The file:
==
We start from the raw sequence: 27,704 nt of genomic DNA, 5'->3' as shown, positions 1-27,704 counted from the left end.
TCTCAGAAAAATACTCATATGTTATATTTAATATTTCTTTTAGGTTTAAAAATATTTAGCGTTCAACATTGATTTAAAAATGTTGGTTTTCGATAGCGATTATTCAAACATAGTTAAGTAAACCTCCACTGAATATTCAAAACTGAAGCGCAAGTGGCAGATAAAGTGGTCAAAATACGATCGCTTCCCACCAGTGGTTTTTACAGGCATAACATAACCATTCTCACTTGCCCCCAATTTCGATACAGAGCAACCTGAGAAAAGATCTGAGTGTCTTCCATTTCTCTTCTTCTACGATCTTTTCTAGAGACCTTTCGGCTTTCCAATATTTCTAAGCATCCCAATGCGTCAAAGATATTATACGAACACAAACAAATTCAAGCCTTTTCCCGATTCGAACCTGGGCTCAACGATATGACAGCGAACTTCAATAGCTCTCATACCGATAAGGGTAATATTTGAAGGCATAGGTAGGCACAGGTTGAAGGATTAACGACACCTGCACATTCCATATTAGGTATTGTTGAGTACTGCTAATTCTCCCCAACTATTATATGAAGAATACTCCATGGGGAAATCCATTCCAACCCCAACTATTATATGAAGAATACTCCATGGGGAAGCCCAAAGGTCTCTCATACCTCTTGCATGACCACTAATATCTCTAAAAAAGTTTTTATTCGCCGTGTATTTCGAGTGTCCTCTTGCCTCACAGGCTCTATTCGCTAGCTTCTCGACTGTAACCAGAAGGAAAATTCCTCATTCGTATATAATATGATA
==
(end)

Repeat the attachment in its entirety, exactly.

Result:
We start from the raw sequence: 27,704 nt of genomic DNA, 5'->3' as shown, positions 1-27,704 counted from the left end.
TCTCAGAAAAATACTCATATGTTATATTTAATATTTCTTTTAGGTTTAAAAATATTTAGCGTTCAACATTGATTTAAAAATGTTGGTTTTCGATAGCGATTATTCAAACATAGTTAAGTAAACCTCCACTGAATATTCAAAACTGAAGCGCAAGTGGCAGATAAAGTGGTCAAAATACGATCGCTTCCCACCAGTGGTTTTTACAGGCATAACATAACCATTCTCACTTGCCCCCAATTTCGATACAGAGCAACCTGAGAAAAGATCTGAGTGTCTTCCATTTCTCTTCTTCTACGATCTTTTCTAGAGACCTTTCGGCTTTCCAATATTTCTAAGCATCCCAATGCGTCAAAGATATTATACGAACACAAACAAATTCAAGCCTTTTCCCGATTCGAACCTGGGCTCAACGATATGACAGCGAACTTCAATAGCTCTCATACCGATAAGGGTAATATTTGAAGGCATAGGTAGGCACAGGTTGAAGGATTAACGACACCTGCACATTCCATATTAGGTATTGTTGAGTACTGCTAATTCTCCCCAACTATTATATGAAGAATACTCCATGGGGAAATCCATTCCAACCCCAACTATTATATGAAGAATACTCCATGGGGAAGCCCAAAGGTCTCTCATACCTCTTGCATGACCACTAATATCTCTAAAAAAGTTTTTATTCGCCGTGTATTTCGAGTGTCCTCTTGCCTCACAGGCTCTATTCGCTAGCTTCTCGACTGTAACCAGAAGGAAAATTCCTCATTCGTATATAATATGATA